© 2014 Regents of the University of Minnesota. All rights reserved. MORE STRATEGIES THAT WORK Policies that encourage healthy foods at meetings and events Limit treats in common areas, replace with healthy options Encourage people to share healthy foods in their work space and at potlucks Include access to a dietician as part of your health benefits
© 2014 Regents of the University of Minnesota. All rights reserved. WHAT WE’VE LEARNED Its not easy to change peoples food choices Comprehensive wellness programs get better results Employee involvement is critical Management support is critical Creating a company culture of health is a game changer.
© 2014 Regents of the University of Minnesota. All rights reserved. HEALTHY EATING AT WORK: WHAT IT TAKES A Comprehensive Approach: –Supportive environment Access to healthy food Space to eat Encourage healthy foods in work environment –Social support Raise awareness Build skills –Policy development Catering Vending Meetings
© 2014 Regents of the University of Minnesota. All rights reserved. GETTING IT DONE Gather key players and get buy-in Conduct a workplace assessment: capture the current environment and eating practices Form a wellness committee Plan and identify areas for improvement Consult with experts, hire consultants, review best practice Put the plan into action: set specific attainable goals Evaluate efforts Involve employees and leadership
© 2014 Regents of the University of Minnesota. All rights reserved. KEEPING IT GOING Solicit employee feedback –Polls –Surveys –Taste testing –Focus groups Host healthy foods events –Seasonal cooking challenge, potluck salad bars, –Be a CSA drop site –Offer a farmers market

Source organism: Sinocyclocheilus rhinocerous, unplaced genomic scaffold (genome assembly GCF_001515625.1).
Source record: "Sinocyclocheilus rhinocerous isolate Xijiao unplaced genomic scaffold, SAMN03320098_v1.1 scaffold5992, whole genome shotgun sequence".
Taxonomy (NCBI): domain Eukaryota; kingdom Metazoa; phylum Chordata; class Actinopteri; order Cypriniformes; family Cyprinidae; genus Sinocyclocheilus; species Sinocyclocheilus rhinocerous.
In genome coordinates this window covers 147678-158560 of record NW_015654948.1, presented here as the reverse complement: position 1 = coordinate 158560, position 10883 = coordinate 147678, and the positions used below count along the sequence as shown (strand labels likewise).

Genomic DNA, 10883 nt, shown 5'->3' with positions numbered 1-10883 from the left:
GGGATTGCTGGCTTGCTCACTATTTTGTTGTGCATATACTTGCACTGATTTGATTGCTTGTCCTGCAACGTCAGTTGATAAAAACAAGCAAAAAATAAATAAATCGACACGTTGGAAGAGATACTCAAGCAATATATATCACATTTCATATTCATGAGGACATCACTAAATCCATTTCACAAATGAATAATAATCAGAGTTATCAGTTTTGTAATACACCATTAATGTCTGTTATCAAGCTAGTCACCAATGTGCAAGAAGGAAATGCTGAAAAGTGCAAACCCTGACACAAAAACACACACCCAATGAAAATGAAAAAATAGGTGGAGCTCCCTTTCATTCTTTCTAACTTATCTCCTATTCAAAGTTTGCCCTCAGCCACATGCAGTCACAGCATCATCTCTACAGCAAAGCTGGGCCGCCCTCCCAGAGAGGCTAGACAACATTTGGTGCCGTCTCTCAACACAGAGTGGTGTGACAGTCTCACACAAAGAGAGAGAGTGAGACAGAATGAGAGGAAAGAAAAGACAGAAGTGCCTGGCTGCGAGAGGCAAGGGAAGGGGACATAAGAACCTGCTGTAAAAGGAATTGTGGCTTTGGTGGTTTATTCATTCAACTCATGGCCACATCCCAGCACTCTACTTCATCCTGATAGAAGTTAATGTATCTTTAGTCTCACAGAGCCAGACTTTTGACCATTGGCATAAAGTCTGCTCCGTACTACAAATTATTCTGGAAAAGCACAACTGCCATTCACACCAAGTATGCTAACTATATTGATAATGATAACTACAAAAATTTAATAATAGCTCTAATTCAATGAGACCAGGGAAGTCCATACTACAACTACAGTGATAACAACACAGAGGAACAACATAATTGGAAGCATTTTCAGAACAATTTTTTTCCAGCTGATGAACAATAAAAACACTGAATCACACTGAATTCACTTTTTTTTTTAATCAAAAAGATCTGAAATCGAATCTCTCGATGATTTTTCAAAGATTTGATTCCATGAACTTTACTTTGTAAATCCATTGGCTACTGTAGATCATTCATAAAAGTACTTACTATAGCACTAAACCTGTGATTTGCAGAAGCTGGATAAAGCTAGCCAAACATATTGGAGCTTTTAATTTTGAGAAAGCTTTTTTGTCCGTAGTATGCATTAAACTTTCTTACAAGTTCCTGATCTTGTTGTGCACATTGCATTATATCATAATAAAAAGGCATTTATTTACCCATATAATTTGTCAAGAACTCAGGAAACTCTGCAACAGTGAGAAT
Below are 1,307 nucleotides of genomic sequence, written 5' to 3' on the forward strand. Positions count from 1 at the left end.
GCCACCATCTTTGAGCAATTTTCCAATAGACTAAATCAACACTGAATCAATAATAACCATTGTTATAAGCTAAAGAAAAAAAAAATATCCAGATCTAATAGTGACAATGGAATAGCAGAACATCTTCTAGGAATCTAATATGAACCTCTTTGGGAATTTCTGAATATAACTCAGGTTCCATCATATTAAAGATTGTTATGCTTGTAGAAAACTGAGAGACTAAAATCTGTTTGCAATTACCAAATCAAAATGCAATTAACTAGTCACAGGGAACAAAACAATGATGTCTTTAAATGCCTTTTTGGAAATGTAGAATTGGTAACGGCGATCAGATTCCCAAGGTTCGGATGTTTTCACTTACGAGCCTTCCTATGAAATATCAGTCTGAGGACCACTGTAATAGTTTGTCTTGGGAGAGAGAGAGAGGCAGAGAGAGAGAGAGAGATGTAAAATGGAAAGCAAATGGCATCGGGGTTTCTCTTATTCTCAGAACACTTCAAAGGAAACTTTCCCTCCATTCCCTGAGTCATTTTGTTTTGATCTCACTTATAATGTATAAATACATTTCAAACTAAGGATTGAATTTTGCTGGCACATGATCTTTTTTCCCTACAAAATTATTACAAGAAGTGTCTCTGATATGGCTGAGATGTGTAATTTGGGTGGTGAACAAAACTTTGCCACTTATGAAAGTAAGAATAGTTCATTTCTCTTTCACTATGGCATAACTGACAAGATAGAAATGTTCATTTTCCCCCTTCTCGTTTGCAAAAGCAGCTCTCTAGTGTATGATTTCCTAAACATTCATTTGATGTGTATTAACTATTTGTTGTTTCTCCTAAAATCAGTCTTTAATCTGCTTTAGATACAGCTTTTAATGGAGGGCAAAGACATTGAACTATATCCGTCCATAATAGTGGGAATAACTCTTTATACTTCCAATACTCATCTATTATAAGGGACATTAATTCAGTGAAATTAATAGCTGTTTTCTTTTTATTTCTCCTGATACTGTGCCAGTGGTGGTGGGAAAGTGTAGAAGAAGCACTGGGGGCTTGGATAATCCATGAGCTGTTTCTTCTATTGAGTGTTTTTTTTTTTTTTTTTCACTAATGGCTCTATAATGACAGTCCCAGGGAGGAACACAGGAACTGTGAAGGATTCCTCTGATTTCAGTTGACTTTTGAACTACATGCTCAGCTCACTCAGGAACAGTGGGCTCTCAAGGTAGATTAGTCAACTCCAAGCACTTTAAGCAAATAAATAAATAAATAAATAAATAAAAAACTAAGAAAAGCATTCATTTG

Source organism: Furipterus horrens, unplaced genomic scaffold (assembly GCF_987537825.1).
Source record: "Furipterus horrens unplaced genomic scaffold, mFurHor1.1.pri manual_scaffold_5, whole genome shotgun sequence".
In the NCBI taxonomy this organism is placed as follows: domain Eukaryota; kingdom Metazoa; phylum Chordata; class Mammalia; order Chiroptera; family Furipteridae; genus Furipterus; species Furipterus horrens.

© 2014 Regents of the University of Minnesota. All rights reserved. SOCIAL SUPPORT: RAISING AWARENESS Activities that give employees the information they need to make healthy food choices Examples: –Company newsletter –Post tips on bulletin boards, pay stubs, etc. –Events: contests, challenges, brown bag presentations –Health screenings
© 2014 Regents of the University of Minnesota. All rights reserved. SOCIAL SUPPORT: SKILL BUILDING Activities that teach employees how to get actively involved in changing eating behaviors Examples: –Sharing recipes –Cooking demonstrations –Label reading educational activities –Weight loss programs –Self-screening questionnaires
© 2014 Regents of the University of Minnesota. All rights reserved. SUPPORTIVE ENVIRONMENT The surroundings and conditions which foster healthy eating Examples: –Increase availability of F & V –Make healthy choices convenient and competitively priced –Reduce portion sizes –Modify cafeteria recipes to improve nutritional value
© 2014 Regents of the University of Minnesota. All rights reserved. POLICY DEVELOPMENT Specific guidelines that support healthy eating in the workplace Examples of what a policy can do: –Clarify roles of employers and employees –Demonstrate commitment to employee health –Provide accurate and consistent messaging –Increase availability of healthy foods –Decrease availability of unhealthy foods –Positive role modeling –Support making healthy choices
© 2014 Regents of the University of Minnesota. All rights reserved. HUMAN RESOURCES: BEHAVIORAL SUPPORTS Examples: –Assure employees have enough time to eat –Assure employees have a clean and attractive eating environment away from their work space –Nutrition counseling is covered by insurance
© 2014 Regents of the University of Minnesota. All rights reserved. LET’S GET ENERGIZED
© 2014 Regents of the University of Minnesota. All rights reserved. HEALTHY EATING MEETINGS & EVENTS Healthy choices area always available. reduce the quantity/size of unhealthy items and increase healthy choices Consider the current food defaults. vegetable sides whole grains healthy soups Downsize portions. smaller plates half portions 24 ENVIRONMENT